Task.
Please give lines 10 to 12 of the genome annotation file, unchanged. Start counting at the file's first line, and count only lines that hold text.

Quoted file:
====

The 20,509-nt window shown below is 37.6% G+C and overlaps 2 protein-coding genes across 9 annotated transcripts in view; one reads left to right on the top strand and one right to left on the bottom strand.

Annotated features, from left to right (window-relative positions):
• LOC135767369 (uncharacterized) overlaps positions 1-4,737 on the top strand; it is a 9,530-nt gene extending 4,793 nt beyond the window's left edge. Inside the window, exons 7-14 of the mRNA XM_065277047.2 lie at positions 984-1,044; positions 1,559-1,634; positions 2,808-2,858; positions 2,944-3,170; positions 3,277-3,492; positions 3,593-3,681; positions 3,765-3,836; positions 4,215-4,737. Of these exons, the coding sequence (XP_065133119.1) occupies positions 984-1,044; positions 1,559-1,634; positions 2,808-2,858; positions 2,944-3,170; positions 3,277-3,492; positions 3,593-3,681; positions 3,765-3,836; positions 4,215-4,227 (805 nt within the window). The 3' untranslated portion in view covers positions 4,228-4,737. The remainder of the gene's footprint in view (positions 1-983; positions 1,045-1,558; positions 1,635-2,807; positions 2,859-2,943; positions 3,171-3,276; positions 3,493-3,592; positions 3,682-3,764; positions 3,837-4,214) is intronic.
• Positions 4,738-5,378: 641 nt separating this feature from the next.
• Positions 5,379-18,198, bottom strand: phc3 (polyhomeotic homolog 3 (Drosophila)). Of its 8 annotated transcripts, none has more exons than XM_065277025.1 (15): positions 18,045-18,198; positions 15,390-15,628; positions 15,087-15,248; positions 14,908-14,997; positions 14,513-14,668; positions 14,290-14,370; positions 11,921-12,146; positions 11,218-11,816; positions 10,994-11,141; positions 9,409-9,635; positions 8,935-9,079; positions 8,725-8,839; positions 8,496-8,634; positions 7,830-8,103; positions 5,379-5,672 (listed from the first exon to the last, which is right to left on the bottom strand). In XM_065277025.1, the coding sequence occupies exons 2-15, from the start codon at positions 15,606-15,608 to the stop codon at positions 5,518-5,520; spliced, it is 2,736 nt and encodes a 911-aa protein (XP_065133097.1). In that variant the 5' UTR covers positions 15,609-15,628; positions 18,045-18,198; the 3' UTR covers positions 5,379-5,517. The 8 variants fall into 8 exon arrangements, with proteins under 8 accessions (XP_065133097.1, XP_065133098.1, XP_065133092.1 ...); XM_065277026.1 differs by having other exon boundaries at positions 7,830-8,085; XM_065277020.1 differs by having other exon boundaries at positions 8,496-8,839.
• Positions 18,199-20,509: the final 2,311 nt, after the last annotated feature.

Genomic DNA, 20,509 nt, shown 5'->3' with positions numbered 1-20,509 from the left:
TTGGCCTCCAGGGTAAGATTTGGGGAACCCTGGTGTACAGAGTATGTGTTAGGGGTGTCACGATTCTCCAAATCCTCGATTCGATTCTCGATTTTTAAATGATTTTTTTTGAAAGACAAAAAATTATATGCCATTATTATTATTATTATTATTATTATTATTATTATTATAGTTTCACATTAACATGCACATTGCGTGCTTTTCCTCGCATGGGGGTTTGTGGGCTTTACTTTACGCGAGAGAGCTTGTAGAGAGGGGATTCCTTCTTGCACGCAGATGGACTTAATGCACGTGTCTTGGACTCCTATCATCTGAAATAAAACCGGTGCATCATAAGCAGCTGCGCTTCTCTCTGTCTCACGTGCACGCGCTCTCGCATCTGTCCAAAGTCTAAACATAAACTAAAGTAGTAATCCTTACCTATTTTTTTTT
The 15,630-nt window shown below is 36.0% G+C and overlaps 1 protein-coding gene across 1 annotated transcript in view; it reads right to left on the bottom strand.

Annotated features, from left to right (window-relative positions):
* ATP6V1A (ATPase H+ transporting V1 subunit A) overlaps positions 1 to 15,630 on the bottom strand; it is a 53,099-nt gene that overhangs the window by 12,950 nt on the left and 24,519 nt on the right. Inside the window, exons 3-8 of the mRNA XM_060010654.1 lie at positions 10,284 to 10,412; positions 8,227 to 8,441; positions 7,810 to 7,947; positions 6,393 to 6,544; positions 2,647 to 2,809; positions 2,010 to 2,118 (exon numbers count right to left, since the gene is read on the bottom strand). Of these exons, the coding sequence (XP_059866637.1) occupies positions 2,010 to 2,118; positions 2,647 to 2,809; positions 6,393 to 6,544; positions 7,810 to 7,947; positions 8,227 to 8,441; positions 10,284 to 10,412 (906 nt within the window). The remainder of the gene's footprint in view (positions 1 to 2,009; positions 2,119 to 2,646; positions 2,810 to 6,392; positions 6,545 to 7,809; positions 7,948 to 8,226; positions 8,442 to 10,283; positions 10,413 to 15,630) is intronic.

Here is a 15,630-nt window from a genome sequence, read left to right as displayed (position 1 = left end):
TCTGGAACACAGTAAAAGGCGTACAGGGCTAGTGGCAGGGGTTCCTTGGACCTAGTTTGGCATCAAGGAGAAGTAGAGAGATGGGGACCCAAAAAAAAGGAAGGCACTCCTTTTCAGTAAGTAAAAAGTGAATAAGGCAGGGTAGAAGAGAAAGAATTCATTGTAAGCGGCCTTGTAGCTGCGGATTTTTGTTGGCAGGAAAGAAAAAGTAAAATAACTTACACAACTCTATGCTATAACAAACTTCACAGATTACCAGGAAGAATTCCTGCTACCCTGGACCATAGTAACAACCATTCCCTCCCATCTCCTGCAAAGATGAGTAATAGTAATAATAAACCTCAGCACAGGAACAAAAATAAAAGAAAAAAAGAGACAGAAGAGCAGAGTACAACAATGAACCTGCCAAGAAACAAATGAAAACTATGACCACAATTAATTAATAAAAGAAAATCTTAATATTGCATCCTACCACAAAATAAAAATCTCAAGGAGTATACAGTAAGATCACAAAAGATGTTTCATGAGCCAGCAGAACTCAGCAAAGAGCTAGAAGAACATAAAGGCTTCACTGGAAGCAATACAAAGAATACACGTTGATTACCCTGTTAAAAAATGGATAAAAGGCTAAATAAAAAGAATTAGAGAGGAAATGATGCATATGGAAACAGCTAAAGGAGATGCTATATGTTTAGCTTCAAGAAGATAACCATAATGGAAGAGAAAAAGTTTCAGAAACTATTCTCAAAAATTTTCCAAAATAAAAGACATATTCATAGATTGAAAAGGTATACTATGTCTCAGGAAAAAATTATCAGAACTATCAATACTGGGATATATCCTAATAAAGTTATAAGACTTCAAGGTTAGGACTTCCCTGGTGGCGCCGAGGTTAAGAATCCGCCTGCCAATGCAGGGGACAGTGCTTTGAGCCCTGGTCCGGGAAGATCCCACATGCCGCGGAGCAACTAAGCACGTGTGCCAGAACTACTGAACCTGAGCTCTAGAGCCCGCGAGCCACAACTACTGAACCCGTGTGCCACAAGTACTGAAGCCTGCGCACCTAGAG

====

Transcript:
Annotated features, from left to right (window-relative positions):
* ATP6V1A (ATPase H+ transporting V1 subunit A) overlaps positions 1 to 15,630 on the bottom strand; it is a 53,099-nt gene that overhangs the window by 12,950 nt on the left and 24,519 nt on the right. Inside the window, exons 3-8 of the mRNA XM_060010654.1 lie at positions 10,284 to 10,412; positions 8,227 to 8,441; positions 7,810 to 7,947; positions 6,393 to 6,544; positions 2,647 to 2,809; positions 2,010 to 2,118 (exon numbers count right to left, since the gene is read on the bottom strand). Of these exons, the coding sequence (XP_059866637.1) occupies positions 2,010 to 2,118; positions 2,647 to 2,809; positions 6,393 to 6,544; positions 7,810 to 7,947; positions 8,227 to 8,441; positions 10,284 to 10,412 (906 nt within the window). The remainder of the gene's footprint in view (positions 1 to 2,009; positions 2,119 to 2,646; positions 2,810 to 6,392; positions 6,545 to 7,809; positions 7,948 to 8,226; positions 8,442 to 10,283; positions 10,413 to 15,630) is intronic.

Here is a 15,630-nt window from a genome sequence, read left to right as displayed (position 1 = left end):